Linking habitat fragments with corridors is a catchy idea, but no one knows if it really benefits species. New research suggests that corridors may not help birds in Canadian forest fragments, which means they might be better off in a larger protected area than in a series of small ones.
“Corridors connecting small reserves of forest are unlikely to offset the impacts of fragmentation for most boreal birds,” say Susan Hannon and Fiona Schmiegelow of the University of Alberta in Edmonton, Canada, in the October 2002 issue of Ecological Applications.
Corridors are controversial because they can have negative effects (such as spreading of diseases and invasive plants) and because there is little evidence that they work. Notably, a previous review found that connectivity was enhanced in only one-third of 30 studies on corridors. However, the review also concluded that many of these studies were flawed because they failed to separate the effects of corridors from other factors such as fragment size.
Hannon and Schmiegelow studied how corridors affect birds in forest fragments in the Calling Lake area of central Alberta, Canada, where the forest is clearcut every 40-70 years and 100-meter riparian strips are left around the many lakes to help protect water quality. To separate out the effects of corridors, the researchers kept the fragment size constant by studying 12 forest patches before and after they were fragmented. Half of the fragments were completely isolated by 200-meter clearcut strips, whereas the other half were clearcut on three sides but connected on the fourth by 100-meter strips of forest.
The researchers determined the abundance of 11 species of birds in the patches during the breeding seasons of 6 years, one before and five after fragmentation.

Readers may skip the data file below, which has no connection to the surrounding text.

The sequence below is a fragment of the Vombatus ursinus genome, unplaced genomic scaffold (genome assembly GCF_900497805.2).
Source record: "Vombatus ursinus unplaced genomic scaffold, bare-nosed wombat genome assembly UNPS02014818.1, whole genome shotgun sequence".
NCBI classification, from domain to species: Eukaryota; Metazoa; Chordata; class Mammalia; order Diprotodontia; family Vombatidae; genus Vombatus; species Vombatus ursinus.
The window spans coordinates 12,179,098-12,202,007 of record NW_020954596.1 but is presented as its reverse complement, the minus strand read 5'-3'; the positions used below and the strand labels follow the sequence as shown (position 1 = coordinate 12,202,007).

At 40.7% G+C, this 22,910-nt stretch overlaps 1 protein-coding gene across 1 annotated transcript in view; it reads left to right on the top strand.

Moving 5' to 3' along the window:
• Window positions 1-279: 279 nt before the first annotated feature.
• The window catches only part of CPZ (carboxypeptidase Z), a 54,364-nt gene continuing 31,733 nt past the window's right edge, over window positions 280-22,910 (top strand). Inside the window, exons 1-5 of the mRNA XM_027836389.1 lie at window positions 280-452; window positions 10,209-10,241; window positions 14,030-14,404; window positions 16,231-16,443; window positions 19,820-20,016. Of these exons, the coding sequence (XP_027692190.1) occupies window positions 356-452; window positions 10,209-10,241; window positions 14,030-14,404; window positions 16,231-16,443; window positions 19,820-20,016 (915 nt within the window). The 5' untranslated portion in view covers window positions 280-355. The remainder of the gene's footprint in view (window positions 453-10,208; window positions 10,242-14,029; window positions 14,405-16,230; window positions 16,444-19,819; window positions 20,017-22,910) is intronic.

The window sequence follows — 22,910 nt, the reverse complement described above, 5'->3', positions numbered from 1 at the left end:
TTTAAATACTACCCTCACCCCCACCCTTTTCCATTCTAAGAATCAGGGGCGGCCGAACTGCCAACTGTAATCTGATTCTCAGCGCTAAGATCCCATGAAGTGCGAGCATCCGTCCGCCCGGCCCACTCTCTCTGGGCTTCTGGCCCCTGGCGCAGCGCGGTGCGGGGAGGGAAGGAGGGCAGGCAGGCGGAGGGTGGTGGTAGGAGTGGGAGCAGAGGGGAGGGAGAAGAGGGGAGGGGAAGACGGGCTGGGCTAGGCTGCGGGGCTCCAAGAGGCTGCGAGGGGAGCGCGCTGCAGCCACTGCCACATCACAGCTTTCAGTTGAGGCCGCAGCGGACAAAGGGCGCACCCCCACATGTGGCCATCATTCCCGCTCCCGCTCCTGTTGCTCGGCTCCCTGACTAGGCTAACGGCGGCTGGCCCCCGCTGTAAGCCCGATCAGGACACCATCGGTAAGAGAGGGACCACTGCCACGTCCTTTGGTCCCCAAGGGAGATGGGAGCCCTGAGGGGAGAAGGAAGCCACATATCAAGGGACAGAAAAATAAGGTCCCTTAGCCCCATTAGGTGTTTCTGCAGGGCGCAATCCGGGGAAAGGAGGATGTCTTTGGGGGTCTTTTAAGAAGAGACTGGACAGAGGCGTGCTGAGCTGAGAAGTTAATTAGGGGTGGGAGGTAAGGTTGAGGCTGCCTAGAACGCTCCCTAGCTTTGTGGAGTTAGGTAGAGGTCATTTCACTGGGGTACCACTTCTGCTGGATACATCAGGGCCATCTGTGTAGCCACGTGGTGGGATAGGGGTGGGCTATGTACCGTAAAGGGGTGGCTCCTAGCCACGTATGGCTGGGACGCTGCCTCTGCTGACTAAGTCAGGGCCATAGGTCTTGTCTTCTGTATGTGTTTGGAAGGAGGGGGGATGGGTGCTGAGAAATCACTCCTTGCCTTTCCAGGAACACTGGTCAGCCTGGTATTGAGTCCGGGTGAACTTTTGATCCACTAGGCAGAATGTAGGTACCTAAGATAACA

The results showed that corridors had little effect on bird abundance; the connected fragments generally did not have more of the birds studied than did isolated fragments, and only two species may have benefitted at all. “Our results suggest that corridors had limited utility for most species,” say Hannon and Schmiegelow. One reason may be that the clearcut areas grew back quickly, reaching more than 1.7 meters tall by the end of study period, and so provided habitat for birds that will use young forest.
But this rapid regeneration would not help birds that live only or mostly in old forest, which fits with the fact that the only two species that may have benefitted from corridors were also the only old-forest birds studied: the Western tanager (Piranga ludoviciana) and the black-throated green warbler (Dendroica virens). “The Western tanager was two to three times more abundant in connected reserves than in isolates for three of five years,” says Hannon.
Even if corridors do help old-forest species, linking fragments may not be the best approach to conserving birds in the Calling Lakes region. As logging continues, total habitat loss is likely to be a greater threat than that of fragmentation, say Hannon and Schmiegelow, which suggests that preserving larger areas of old forest would ultimately benefit birds the most.
Hannon, S.J. and F.K.A. Schmiegelow. 2002. Corridors may not improve the conservation value of small reserves for most boreal birds. Ecological Applications 12:1457-1468.
Male redstart and chick (Stetophaga ruticilla) Photo by Erin Stephens